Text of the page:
Brad Penn is a great oil, if a bit expensive.

Here's a monstrous thread on the impact of modern oil formulations on flat tappets, as well as oils with "high enough" amounts of ZDDP. Ultimate Motor Oil Thread or Why we hate CJ4/SM oils - Pelican Parts Technical BBS It's from a Porsche forum, but flat tappets are flat tappets.
 

·
Registered
Joined
·
337 Posts
You absolutely can’t go wrong with Brad Penn.
I also used Shell Rotella in my 429CJ until they lowered the ZDDP. That is when I started researching oils. After using Brad Penn 1oo% American oil I was impressed so much I started selling their product.
Here is a list of dealers in what I think is your area. Bakersfield ?
http://locator.penngrade1.com/default.aspx
 

·
Premium Member
Joined
·
576 Posts
Discussion Starter #10
I know of Brad Penn oils as I am in the Porsche business. It is a bit pricey but I understand it is da kine.
It was suggested that I run a good quality 10/40 oil with a bottle of Lucas Oil break-in additive and be done. Lucas claims it's good for break in as well as an additive when doing an oil change.
If you break down the price of the oil and additive combined, you're at 9 bucks a quart so I might as well buy the Brad Penn schtuff!
 

·
Registered
Joined
·
10,312 Posts
If you break down the price of the oil and additive combined, you're at 9 bucks a quart so I might as well buy the Brad Penn schtuff!
Brad Penn is good stuff. Still, if you do the math, it only takes 4 oz of additive to do 5 quarts of oil to 1200 ppm levels. If you add the whole bottle you get 5,000 ppm - way too much. That's assuming you start with 800 ppm like the Chevron I use at $3 a quart after tax. The additive is just under $15/16 oz with tax, so that's $15 for the oil and $3.75 for the additive. I can almost fit an FL1A filter in with it at $20 for the whole deal. That's less than half of the $9/quart figure. And, yes, it has all the other detergents and stuff in it already. If I didn't mix my own, I might go for BP. Well, being realistic, probably not. After shipping, that's more expensive than aviation oils or synthetics. Just not a good value for me personally. If it's your gig, that's cool, it's good stuff so be happy with it.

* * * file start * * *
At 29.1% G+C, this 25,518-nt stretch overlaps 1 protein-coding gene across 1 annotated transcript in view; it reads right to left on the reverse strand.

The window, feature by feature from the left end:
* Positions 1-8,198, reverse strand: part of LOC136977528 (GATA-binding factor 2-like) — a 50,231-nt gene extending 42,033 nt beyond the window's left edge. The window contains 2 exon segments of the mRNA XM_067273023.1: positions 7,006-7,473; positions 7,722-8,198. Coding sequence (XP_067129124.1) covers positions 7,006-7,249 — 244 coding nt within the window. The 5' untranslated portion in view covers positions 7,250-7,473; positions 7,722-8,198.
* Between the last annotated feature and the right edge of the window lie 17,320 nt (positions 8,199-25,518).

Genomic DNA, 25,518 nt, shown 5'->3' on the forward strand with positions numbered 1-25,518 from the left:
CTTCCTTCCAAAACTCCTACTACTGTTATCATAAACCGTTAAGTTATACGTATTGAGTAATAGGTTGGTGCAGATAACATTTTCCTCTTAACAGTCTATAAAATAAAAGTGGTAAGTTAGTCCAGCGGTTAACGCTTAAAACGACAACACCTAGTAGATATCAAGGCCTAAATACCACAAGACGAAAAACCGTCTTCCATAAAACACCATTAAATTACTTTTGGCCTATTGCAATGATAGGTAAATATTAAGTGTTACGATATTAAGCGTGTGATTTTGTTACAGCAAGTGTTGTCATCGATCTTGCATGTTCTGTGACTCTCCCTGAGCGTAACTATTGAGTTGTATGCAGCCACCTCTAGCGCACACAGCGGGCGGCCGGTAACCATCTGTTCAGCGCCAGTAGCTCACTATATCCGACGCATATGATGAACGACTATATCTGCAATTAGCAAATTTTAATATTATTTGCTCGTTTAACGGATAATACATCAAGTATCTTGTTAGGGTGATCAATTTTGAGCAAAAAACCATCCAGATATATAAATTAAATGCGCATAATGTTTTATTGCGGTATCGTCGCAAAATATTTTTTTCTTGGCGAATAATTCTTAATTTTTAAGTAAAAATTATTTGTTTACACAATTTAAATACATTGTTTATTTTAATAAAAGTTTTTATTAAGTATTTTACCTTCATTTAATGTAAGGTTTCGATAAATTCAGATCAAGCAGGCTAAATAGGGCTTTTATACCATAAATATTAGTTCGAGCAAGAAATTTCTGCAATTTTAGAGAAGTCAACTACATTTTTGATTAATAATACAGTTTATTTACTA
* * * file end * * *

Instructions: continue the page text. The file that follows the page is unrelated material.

:tup:
David
 

·
Premium Member
Joined
·
576 Posts
Discussion Starter #12
+1 to the other posts. You can use most any oil you want to, and adjust the ZDDP level with additive. The target for best protection is around 1200 ppm. Less as well as more ppm do not protect as well. I am currently using Chevron oil from Costco with ZDDP additive for example.

You could go bonkers with this stuff. You can also buy additives for dispersants, de-foamers, detergents, viscosity polymers, friction modifiers, high-pressure lubrication modifiers, etc. In effect, you could home-brew your own version of any oil out there, or one you think is better. That's all the specialty oil companies are doing. As I try to have a life, I let Chevron (or whomever) do all that and I just adjust the ZDDP. ;)

David
What brand of additive do you use??
 

·
Registered
Joined
·
10,312 Posts
I used Red Line's EOS (they call it Break In Additive), which follows nearly the same ratios as the Lucas that was mentioned (and I calculated for) earlier, though even better. Most of your shelf oils are around 800 ppm of ZDP, zinc and phosphorous. So, you're only trying to bump it around 400 ppm. Now I use some bulk additives through a friend in the oil biz, but it's only saving me $4 per oil change at retail. You can get Red Line BIA at $9.50 a bottle by the case with free shipping on Amazon for example - that's under $2.50 per 5-quart oil change if you want a lifetime supply. ;) Well, 12 years at 4 changes per year.

David
 
1 - 13 of 13 Posts
Top